April 3, 2020, 9:55

Jacob Wohl, the Trump internet activist cashing in on conspiracy theories, explained

Jacob Wohl, the Trump internet activist cashing in on conspiracy theories, explained

Jacob Wohl, a Trumpian internet figure of sorts, had a big week. First Twitter kicked him off their platform for proudly describing his plan to use fake Twitter accounts to influence the 2020 presidential election. Then he was barred from presenting at CPAC, so he was forced to lay out his latest unfounded claim about a Trump nemesis in the lobby of the Gaylord National Resort & Convention Center.

Wohl, 21, rose to mainstream prominence in 2018, when he claimed he had proof that Russia investigation special counsel Robert Mueller has been credibly accused of sexual assault. He did not have said proof. Instead, it turned out Wohl had made up the entire allegation in a dumbfounding display of abject nonsense.

Wohl is a die-hard Donald Trump supporter whose off-the-wall claims are all about standing by the president. Besides the Mueller debacle and Wohl’s eventual ban from Twitter, he was best known for tweets about how Trump should be president for life, or how liberals in “hipster coffee shops” secretly love Trump, and occasionally accusing presidential candidate Kamala Harris of being ineligible to run for the White House (which was false).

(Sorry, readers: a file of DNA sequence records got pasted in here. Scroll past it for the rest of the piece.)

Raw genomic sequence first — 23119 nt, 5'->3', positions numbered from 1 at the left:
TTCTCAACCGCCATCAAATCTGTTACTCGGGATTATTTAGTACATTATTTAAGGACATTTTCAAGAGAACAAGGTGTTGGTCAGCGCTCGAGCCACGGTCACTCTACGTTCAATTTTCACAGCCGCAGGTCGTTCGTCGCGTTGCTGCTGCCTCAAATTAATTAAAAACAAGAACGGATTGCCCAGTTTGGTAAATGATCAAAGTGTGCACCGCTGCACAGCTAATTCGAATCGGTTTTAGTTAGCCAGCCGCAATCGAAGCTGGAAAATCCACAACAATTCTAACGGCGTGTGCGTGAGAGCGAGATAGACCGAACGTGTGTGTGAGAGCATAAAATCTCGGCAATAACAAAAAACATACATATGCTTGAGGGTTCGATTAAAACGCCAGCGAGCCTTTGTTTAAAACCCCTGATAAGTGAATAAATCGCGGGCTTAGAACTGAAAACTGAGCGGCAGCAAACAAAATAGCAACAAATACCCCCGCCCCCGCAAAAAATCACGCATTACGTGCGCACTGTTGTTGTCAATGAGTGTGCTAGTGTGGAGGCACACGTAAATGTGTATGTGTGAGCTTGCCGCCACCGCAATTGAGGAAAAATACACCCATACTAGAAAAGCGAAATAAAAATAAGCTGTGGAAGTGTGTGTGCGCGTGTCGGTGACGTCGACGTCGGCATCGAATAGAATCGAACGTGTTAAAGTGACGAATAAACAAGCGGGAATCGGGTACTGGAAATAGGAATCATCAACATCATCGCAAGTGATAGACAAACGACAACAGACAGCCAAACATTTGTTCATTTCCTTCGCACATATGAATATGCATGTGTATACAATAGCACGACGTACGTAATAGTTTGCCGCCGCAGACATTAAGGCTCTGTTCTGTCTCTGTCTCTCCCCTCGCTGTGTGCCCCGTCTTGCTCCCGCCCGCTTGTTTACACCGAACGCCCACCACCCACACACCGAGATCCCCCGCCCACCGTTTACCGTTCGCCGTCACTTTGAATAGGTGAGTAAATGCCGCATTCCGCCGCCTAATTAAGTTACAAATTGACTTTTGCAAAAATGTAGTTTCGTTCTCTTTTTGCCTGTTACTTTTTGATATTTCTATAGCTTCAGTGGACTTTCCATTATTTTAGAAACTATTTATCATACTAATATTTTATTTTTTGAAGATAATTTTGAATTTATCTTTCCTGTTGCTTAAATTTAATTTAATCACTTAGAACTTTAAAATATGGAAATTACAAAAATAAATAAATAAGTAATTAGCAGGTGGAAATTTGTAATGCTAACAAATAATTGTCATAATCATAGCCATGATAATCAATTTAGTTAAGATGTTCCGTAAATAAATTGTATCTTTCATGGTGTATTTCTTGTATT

On one level, Wohl is motivated by partisanship and ideology. But on another level, Wohl is more grifter than organizer. While many on Twitter laughed at him, Wohl managed to convince some Trump supporters not just that he’s devoted to their president, but that he can expose Trump’s perceived enemies, even Mueller. He just needs money to pay for the work (like for “security” while driving around suburban Minneapolis), and then he’ll have all the information he, and his audience, could ever want to defeat Trump’s enemies and save Trump once and for all. Never mind that he’s making it all up.

The Jacob Wohl experience, in one very bad poorly run press conference

To begin with the facts of how we even arrived at this moment: Wohl was at CPAC this week alongside Jack Burkman, a Republican lobbyist with a shady past, to provide evidence of a supposed scandal involving Rep. Ilhan Omar (D-MN). They, along with a host of other people on the internet, claim that Omar’s ex-husband Ahmed Elmi is actually her brother and that she married him to help him get US citizenship.

This conspiracy theory is largely nonsensical. First and foremost, there is no evidence Elmi is Omar’s brother. Elmi is a British citizen whom Omar married in 2009 before separating from him in 2011. There is no evidence that Elmi and Omar are related in any way.

Meanwhile, it is perfectly legal for a US citizen to petition US Citizenship and Immigration Services (USCIS) to bring a brother or sister to the United States, making it entirely unnecessary to marry one’s own sibling to do so.

Importantly, Elmi never received US citizenship (he moved back to England following their separation), meaning that if, under some bizarre circumstance this conspiracy theory were true, the entire reason for the marriage — getting Elmi US citizenship — never actually materialized.

Why Wohl chose Omar as a target for this operation is fairly obvious — like Mueller, she is deeply unpopular with many, to put it mildly. To her critics, she has used anti-Semitic tropes and made anti-Semitic comments. And not to mention that she is deeply opposed to President Trump, and as part of the midterm wave that gave Democrats control of the House in 2018, she received lots and lots of mainstream media attention — but the right argues, little criticism.